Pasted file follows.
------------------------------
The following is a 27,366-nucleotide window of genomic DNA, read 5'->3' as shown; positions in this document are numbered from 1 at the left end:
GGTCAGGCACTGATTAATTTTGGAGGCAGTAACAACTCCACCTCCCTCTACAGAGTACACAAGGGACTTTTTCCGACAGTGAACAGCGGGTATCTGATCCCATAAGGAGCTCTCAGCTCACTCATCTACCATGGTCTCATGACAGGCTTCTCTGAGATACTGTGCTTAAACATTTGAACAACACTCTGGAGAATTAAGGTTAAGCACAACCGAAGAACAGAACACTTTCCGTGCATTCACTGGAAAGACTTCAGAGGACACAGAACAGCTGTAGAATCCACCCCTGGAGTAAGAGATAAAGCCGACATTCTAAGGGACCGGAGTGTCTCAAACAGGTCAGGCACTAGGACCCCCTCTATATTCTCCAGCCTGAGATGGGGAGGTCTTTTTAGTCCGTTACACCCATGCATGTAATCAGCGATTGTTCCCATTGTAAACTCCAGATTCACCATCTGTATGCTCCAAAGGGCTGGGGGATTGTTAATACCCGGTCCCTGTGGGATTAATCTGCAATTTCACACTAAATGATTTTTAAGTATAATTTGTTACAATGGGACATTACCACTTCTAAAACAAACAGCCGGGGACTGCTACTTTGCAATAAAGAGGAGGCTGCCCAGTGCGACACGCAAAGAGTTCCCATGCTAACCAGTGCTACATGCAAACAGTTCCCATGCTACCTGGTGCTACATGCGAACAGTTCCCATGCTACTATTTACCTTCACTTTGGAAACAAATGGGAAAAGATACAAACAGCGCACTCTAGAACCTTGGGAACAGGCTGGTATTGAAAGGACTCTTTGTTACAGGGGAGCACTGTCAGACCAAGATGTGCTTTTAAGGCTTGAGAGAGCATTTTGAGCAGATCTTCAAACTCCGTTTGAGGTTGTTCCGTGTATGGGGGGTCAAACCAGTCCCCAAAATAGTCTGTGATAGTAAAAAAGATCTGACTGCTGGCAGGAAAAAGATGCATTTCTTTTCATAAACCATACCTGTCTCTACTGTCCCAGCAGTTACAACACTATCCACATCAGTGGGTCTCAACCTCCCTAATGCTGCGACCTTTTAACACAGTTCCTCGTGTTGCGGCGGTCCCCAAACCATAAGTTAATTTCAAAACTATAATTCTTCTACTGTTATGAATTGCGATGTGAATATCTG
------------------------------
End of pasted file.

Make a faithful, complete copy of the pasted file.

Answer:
The following is a 27,366-nucleotide window of genomic DNA, read 5'->3' as shown; positions in this document are numbered from 1 at the left end:
GGTCAGGCACTGATTAATTTTGGAGGCAGTAACAACTCCACCTCCCTCTACAGAGTACACAAGGGACTTTTTCCGACAGTGAACAGCGGGTATCTGATCCCATAAGGAGCTCTCAGCTCACTCATCTACCATGGTCTCATGACAGGCTTCTCTGAGATACTGTGCTTAAACATTTGAACAACACTCTGGAGAATTAAGGTTAAGCACAACCGAAGAACAGAACACTTTCCGTGCATTCACTGGAAAGACTTCAGAGGACACAGAACAGCTGTAGAATCCACCCCTGGAGTAAGAGATAAAGCCGACATTCTAAGGGACCGGAGTGTCTCAAACAGGTCAGGCACTAGGACCCCCTCTATATTCTCCAGCCTGAGATGGGGAGGTCTTTTTAGTCCGTTACACCCATGCATGTAATCAGCGATTGTTCCCATTGTAAACTCCAGATTCACCATCTGTATGCTCCAAAGGGCTGGGGGATTGTTAATACCCGGTCCCTGTGGGATTAATCTGCAATTTCACACTAAATGATTTTTAAGTATAATTTGTTACAATGGGACATTACCACTTCTAAAACAAACAGCCGGGGACTGCTACTTTGCAATAAAGAGGAGGCTGCCCAGTGCGACACGCAAAGAGTTCCCATGCTAACCAGTGCTACATGCAAACAGTTCCCATGCTACCTGGTGCTACATGCGAACAGTTCCCATGCTACTATTTACCTTCACTTTGGAAACAAATGGGAAAAGATACAAACAGCGCACTCTAGAACCTTGGGAACAGGCTGGTATTGAAAGGACTCTTTGTTACAGGGGAGCACTGTCAGACCAAGATGTGCTTTTAAGGCTTGAGAGAGCATTTTGAGCAGATCTTCAAACTCCGTTTGAGGTTGTTCCGTGTATGGGGGGTCAAACCAGTCCCCAAAATAGTCTGTGATAGTAAAAAAGATCTGACTGCTGGCAGGAAAAAGATGCATTTCTTTTCATAAACCATACCTGTCTCTACTGTCCCAGCAGTTACAACACTATCCACATCAGTGGGTCTCAACCTCCCTAATGCTGCGACCTTTTAACACAGTTCCTCGTGTTGCGGCGGTCCCCAAACCATAAGTTAATTTCAAAACTATAATTCTTCTACTGTTATGAATTGCGATGTGAATATCTG